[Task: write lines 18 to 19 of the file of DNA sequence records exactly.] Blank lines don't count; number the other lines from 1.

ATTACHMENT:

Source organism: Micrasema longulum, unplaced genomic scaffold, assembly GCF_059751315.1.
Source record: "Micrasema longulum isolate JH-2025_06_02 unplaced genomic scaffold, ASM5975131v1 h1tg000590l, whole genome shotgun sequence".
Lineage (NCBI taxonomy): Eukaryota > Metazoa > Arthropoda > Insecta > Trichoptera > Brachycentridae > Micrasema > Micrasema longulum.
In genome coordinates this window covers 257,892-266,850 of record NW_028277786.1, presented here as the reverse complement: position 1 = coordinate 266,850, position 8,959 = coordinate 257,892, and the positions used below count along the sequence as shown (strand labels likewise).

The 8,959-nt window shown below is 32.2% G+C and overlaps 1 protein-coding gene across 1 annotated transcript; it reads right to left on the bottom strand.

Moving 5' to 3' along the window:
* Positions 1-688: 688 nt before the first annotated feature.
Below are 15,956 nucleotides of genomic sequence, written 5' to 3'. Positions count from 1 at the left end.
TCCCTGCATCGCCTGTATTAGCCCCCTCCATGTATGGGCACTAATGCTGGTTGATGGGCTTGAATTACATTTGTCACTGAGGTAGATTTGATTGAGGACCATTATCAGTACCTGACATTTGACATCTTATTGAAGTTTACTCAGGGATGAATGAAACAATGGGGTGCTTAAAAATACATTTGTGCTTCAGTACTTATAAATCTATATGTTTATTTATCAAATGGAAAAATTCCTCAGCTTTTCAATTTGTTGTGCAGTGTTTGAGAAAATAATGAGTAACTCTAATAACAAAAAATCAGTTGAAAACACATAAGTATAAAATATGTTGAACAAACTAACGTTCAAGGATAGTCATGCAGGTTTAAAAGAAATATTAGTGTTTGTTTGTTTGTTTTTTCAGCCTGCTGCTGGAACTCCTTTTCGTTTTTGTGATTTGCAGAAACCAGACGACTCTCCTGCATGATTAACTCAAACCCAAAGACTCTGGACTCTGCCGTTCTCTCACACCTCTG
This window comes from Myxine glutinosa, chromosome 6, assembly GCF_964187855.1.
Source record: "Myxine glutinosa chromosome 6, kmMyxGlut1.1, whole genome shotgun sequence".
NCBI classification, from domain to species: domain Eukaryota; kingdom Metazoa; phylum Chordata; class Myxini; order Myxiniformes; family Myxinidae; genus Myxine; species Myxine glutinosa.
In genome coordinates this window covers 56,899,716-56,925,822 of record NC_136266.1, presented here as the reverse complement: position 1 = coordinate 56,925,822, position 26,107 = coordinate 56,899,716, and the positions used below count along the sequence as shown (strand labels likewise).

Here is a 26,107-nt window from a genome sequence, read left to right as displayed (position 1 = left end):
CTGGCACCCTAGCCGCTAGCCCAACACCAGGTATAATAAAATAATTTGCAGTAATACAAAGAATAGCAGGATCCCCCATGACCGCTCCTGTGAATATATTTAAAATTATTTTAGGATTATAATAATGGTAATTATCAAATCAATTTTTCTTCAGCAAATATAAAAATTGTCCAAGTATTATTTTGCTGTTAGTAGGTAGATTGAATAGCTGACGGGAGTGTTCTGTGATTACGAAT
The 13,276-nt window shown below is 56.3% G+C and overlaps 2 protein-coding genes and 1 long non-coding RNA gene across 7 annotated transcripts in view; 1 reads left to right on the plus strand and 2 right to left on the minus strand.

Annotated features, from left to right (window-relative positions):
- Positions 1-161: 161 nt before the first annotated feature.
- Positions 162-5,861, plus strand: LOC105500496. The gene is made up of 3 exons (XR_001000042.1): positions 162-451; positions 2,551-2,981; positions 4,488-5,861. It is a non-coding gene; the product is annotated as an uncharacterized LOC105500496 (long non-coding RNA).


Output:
- Positions 1-161: 161 nt before the first annotated feature.
- Positions 162-5,861, plus strand: LOC105500496. The gene is made up of 3 exons (XR_001000042.1): positions 162-451; positions 2,551-2,981; positions 4,488-5,861. It is a non-coding gene; the product is annotated as an uncharacterized LOC105500496 (long non-coding RNA).